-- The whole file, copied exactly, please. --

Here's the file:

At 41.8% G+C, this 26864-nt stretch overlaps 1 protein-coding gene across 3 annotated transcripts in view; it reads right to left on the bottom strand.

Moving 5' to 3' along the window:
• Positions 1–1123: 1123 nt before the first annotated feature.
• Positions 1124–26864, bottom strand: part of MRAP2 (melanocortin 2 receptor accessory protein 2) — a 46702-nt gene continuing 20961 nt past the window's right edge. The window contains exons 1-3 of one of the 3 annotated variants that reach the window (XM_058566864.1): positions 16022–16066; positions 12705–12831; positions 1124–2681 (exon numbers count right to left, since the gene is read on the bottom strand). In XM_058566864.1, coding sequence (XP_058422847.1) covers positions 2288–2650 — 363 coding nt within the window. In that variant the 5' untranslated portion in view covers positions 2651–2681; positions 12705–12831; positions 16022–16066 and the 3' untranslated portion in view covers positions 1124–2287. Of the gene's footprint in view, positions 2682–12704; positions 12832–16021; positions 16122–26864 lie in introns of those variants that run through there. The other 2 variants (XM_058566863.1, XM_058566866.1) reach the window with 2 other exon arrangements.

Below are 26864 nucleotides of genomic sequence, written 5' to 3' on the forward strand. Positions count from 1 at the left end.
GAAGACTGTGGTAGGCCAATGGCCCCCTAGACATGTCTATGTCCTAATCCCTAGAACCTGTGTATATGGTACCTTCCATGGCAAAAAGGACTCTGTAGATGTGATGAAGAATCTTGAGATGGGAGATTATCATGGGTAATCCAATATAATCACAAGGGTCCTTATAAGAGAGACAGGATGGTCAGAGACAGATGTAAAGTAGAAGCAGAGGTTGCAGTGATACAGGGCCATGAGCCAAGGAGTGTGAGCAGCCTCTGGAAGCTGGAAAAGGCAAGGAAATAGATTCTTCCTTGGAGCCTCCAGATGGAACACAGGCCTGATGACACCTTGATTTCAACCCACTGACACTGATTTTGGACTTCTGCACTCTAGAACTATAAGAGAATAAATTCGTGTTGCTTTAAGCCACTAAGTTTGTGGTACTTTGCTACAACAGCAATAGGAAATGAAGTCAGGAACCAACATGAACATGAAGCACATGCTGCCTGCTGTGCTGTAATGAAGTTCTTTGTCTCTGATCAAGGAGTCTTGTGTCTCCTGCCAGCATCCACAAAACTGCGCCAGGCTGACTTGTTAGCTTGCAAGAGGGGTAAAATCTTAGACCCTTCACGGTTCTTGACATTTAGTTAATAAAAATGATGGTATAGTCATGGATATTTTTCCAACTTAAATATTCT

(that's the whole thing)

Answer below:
At 41.8% G+C, this 26864-nt stretch overlaps 1 protein-coding gene across 3 annotated transcripts in view; it reads right to left on the bottom strand.

Moving 5' to 3' along the window:
• Positions 1–1123: 1123 nt before the first annotated feature.
• Positions 1124–26864, bottom strand: part of MRAP2 (melanocortin 2 receptor accessory protein 2) — a 46702-nt gene continuing 20961 nt past the window's right edge. The window contains exons 1-3 of one of the 3 annotated variants that reach the window (XM_058566864.1): positions 16022–16066; positions 12705–12831; positions 1124–2681 (exon numbers count right to left, since the gene is read on the bottom strand). In XM_058566864.1, coding sequence (XP_058422847.1) covers positions 2288–2650 — 363 coding nt within the window. In that variant the 5' untranslated portion in view covers positions 2651–2681; positions 12705–12831; positions 16022–16066 and the 3' untranslated portion in view covers positions 1124–2287. Of the gene's footprint in view, positions 2682–12704; positions 12832–16021; positions 16122–26864 lie in introns of those variants that run through there. The other 2 variants (XM_058566863.1, XM_058566866.1) reach the window with 2 other exon arrangements.

Below are 26864 nucleotides of genomic sequence, written 5' to 3' on the forward strand. Positions count from 1 at the left end.
GAAGACTGTGGTAGGCCAATGGCCCCCTAGACATGTCTATGTCCTAATCCCTAGAACCTGTGTATATGGTACCTTCCATGGCAAAAAGGACTCTGTAGATGTGATGAAGAATCTTGAGATGGGAGATTATCATGGGTAATCCAATATAATCACAAGGGTCCTTATAAGAGAGACAGGATGGTCAGAGACAGATGTAAAGTAGAAGCAGAGGTTGCAGTGATACAGGGCCATGAGCCAAGGAGTGTGAGCAGCCTCTGGAAGCTGGAAAAGGCAAGGAAATAGATTCTTCCTTGGAGCCTCCAGATGGAACACAGGCCTGATGACACCTTGATTTCAACCCACTGACACTGATTTTGGACTTCTGCACTCTAGAACTATAAGAGAATAAATTCGTGTTGCTTTAAGCCACTAAGTTTGTGGTACTTTGCTACAACAGCAATAGGAAATGAAGTCAGGAACCAACATGAACATGAAGCACATGCTGCCTGCTGTGCTGTAATGAAGTTCTTTGTCTCTGATCAAGGAGTCTTGTGTCTCCTGCCAGCATCCACAAAACTGCGCCAGGCTGACTTGTTAGCTTGCAAGAGGGGTAAAATCTTAGACCCTTCACGGTTCTTGACATTTAGTTAATAAAAATGATGGTATAGTCATGGATATTTTTCCAACTTAAATATTCT